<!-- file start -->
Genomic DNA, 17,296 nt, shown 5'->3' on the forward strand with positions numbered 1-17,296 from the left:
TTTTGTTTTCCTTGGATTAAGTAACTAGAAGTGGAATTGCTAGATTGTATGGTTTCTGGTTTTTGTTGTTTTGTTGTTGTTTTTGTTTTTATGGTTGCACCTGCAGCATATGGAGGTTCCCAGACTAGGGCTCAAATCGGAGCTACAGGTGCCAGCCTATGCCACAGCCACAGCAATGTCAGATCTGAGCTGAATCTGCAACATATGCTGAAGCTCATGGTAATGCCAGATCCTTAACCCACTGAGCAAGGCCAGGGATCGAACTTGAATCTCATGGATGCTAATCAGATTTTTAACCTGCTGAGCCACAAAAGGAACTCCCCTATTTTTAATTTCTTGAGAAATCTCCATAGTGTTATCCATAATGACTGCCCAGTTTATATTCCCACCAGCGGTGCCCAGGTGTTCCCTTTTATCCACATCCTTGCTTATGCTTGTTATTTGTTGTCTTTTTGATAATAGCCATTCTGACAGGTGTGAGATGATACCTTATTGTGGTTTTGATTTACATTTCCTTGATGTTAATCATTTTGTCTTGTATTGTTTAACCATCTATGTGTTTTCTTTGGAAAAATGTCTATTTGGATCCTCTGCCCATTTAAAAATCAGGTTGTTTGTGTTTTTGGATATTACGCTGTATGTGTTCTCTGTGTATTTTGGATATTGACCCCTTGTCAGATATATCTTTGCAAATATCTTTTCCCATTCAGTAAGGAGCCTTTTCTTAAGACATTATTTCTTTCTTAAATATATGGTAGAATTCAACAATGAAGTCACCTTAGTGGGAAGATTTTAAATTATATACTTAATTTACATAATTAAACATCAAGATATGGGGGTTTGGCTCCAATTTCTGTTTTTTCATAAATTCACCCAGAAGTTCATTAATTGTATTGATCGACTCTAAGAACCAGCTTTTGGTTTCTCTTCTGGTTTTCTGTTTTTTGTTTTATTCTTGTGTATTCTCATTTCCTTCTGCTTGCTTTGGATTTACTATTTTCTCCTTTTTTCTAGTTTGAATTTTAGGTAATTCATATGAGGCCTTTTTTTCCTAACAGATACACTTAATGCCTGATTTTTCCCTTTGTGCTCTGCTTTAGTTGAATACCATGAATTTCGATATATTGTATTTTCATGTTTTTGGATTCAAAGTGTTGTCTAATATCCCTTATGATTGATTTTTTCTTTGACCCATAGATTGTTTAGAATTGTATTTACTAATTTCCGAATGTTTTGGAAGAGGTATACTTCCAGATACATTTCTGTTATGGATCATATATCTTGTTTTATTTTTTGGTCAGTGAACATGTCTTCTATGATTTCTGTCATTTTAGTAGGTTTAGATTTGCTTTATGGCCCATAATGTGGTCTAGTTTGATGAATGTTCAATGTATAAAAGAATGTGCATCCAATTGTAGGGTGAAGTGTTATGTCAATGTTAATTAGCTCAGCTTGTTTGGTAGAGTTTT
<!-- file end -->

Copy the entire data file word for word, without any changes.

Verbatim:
Genomic DNA, 17,296 nt, shown 5'->3' on the forward strand with positions numbered 1-17,296 from the left:
TTTTGTTTTCCTTGGATTAAGTAACTAGAAGTGGAATTGCTAGATTGTATGGTTTCTGGTTTTTGTTGTTTTGTTGTTGTTTTTGTTTTTATGGTTGCACCTGCAGCATATGGAGGTTCCCAGACTAGGGCTCAAATCGGAGCTACAGGTGCCAGCCTATGCCACAGCCACAGCAATGTCAGATCTGAGCTGAATCTGCAACATATGCTGAAGCTCATGGTAATGCCAGATCCTTAACCCACTGAGCAAGGCCAGGGATCGAACTTGAATCTCATGGATGCTAATCAGATTTTTAACCTGCTGAGCCACAAAAGGAACTCCCCTATTTTTAATTTCTTGAGAAATCTCCATAGTGTTATCCATAATGACTGCCCAGTTTATATTCCCACCAGCGGTGCCCAGGTGTTCCCTTTTATCCACATCCTTGCTTATGCTTGTTATTTGTTGTCTTTTTGATAATAGCCATTCTGACAGGTGTGAGATGATACCTTATTGTGGTTTTGATTTACATTTCCTTGATGTTAATCATTTTGTCTTGTATTGTTTAACCATCTATGTGTTTTCTTTGGAAAAATGTCTATTTGGATCCTCTGCCCATTTAAAAATCAGGTTGTTTGTGTTTTTGGATATTACGCTGTATGTGTTCTCTGTGTATTTTGGATATTGACCCCTTGTCAGATATATCTTTGCAAATATCTTTTCCCATTCAGTAAGGAGCCTTTTCTTAAGACATTATTTCTTTCTTAAATATATGGTAGAATTCAACAATGAAGTCACCTTAGTGGGAAGATTTTAAATTATATACTTAATTTACATAATTAAACATCAAGATATGGGGGTTTGGCTCCAATTTCTGTTTTTTCATAAATTCACCCAGAAGTTCATTAATTGTATTGATCGACTCTAAGAACCAGCTTTTGGTTTCTCTTCTGGTTTTCTGTTTTTTGTTTTATTCTTGTGTATTCTCATTTCCTTCTGCTTGCTTTGGATTTACTATTTTCTCCTTTTTTCTAGTTTGAATTTTAGGTAATTCATATGAGGCCTTTTTTTCCTAACAGATACACTTAATGCCTGATTTTTCCCTTTGTGCTCTGCTTTAGTTGAATACCATGAATTTCGATATATTGTATTTTCATGTTTTTGGATTCAAAGTGTTGTCTAATATCCCTTATGATTGATTTTTTCTTTGACCCATAGATTGTTTAGAATTGTATTTACTAATTTCCGAATGTTTTGGAAGAGGTATACTTCCAGATACATTTCTGTTATGGATCATATATCTTGTTTTATTTTTTGGTCAGTGAACATGTCTTCTATGATTTCTGTCATTTTAGTAGGTTTAGATTTGCTTTATGGCCCATAATGTGGTCTAGTTTGATGAATGTTCAATGTATAAAAGAATGTGCATCCAATTGTAGGGTGAAGTGTTATGTCAATGTTAATTAGCTCAGCTTGTTTGGTAGAGTTTT